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Sunday, October 29 2017

Contributor: Isekhua Evborokhai

INTRODUCTION:

Last week’s study saw us looking at the life of a Christian as it pertains to facing challenges. We learnt that because of the treasure of God inside of us; we become targets of attack. We may be pressured in every way, but we are not crushed; perplexed but not driven to despair; because the Lord will never leave us nor forsake us! In today’s study titled “Living by Faith” we will be considering some interested terminologies. Paul used an interesting phrase in the first chapter of this second letter to the Corinthians: “…the sufferings of Christ abound in us,” as we see in 2 Cor.1v5).

He describes the suffering he and his companions endured as they lived and preached the gospel of Christ. He uses words like “tribulation, trouble, afflictions, burdened, sorrow, anguish” and “many tears.” Paul’s purpose in these reports in 2 Corinthians is not to create gloom and doom. Because, scattered throughout his report of suffering there are intense statements affirming the comfort of faith. God “comforts us,” (1:4), “…for as the sufferings of Christ abound in us, so our consolation also abounds through Christ,” (1:5). Paul acknowledges: our hope is steadfast (1:7); God is faithful (1:18); and we are fellow-workers for your joy (1:24).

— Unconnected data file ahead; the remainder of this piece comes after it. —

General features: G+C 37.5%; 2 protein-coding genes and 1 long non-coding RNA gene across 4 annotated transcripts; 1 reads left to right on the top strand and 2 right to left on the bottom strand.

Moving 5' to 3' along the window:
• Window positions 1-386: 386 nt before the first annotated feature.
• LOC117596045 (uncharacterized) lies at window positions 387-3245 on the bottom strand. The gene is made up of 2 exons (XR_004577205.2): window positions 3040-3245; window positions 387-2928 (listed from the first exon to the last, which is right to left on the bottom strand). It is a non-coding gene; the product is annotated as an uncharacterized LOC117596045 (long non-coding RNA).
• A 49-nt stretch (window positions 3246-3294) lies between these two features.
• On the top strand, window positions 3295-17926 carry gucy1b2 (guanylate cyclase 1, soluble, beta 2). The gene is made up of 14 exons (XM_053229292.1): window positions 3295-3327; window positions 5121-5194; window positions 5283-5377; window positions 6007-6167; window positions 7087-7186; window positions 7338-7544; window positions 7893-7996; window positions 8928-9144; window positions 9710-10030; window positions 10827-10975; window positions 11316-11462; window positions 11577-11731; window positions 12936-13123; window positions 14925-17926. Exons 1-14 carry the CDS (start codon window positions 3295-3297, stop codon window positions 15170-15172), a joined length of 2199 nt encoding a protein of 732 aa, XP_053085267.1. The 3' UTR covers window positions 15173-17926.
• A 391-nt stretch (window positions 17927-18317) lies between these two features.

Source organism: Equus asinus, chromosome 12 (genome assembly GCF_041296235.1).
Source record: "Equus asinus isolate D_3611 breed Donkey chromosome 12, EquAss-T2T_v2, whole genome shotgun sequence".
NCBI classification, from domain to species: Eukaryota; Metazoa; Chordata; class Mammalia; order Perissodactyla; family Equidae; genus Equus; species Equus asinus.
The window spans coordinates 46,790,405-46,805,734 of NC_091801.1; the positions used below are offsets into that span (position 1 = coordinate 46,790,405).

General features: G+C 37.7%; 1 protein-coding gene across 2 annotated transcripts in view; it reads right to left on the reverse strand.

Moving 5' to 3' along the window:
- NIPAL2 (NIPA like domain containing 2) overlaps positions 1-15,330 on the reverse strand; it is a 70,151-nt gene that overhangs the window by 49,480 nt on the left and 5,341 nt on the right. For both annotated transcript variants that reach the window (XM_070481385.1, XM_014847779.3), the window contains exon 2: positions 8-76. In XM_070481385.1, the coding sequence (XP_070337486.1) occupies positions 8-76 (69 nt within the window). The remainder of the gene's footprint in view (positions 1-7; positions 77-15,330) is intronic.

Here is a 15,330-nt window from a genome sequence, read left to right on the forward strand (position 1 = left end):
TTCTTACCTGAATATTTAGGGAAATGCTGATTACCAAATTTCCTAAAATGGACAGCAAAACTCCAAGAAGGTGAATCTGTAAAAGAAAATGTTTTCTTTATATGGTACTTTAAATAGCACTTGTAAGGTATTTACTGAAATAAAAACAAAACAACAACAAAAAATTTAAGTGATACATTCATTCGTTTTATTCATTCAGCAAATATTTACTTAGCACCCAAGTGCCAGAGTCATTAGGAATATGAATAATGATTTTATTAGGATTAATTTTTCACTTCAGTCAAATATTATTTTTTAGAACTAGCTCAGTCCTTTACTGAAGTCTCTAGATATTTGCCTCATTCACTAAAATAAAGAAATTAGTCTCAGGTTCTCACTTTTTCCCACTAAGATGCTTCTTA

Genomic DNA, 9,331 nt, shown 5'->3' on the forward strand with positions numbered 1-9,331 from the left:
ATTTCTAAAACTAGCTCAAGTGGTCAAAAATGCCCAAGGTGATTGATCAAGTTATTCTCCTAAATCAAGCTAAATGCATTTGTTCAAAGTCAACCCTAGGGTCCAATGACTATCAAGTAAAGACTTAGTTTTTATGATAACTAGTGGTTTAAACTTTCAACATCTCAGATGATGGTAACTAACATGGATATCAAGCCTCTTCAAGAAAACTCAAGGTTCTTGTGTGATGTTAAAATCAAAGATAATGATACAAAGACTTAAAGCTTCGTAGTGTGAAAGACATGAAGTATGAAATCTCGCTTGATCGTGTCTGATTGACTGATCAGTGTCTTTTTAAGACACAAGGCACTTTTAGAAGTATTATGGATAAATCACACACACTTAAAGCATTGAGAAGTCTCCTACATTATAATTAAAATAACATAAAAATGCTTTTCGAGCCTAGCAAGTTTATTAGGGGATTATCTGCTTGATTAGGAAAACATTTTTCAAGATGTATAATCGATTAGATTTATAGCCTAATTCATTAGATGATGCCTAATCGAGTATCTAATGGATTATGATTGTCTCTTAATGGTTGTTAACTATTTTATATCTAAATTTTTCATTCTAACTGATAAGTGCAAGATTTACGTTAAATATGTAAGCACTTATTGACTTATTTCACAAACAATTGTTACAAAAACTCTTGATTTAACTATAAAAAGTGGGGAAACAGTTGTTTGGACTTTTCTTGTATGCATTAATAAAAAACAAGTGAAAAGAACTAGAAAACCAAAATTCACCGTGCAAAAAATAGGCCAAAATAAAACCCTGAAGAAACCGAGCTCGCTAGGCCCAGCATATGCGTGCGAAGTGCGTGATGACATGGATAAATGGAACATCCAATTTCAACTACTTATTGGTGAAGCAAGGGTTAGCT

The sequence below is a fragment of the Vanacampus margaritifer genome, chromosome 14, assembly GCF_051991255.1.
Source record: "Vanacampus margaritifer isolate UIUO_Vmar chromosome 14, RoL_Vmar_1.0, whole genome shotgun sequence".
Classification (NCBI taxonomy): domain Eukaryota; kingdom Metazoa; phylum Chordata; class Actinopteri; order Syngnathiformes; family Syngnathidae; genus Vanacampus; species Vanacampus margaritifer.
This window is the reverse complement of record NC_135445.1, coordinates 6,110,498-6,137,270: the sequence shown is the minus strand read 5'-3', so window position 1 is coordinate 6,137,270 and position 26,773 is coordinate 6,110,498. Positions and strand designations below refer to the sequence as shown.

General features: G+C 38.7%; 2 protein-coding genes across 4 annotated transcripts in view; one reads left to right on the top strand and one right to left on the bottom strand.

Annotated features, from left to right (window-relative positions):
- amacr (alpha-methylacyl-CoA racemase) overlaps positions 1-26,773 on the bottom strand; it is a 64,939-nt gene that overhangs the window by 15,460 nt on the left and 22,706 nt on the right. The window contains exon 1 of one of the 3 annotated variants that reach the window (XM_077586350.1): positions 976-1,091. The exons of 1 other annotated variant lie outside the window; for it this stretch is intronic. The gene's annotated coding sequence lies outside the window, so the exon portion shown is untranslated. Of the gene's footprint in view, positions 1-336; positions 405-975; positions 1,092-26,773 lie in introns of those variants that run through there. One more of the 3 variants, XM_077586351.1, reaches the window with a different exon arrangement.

So, the apostle objectively reports the suffering they endured as ambassadors of Christ, but not to promote despair; rather, to stress the endurance possible by faith. As Paul describes their suffering, more than once he speaks of death! He said, “We had the sentence of death in ourselves,” (1:9), and he speaks with joy of deliverance “from so great a death,” (1:10). He uses the poetic expression, “the aroma of death leading to death,” (2:16). Then he says: “For we who live are always delivered to death for Jesus’ sake, that the life of Jesus also may be manifested in our mortal flesh. So, then death is working in us, but life in you.”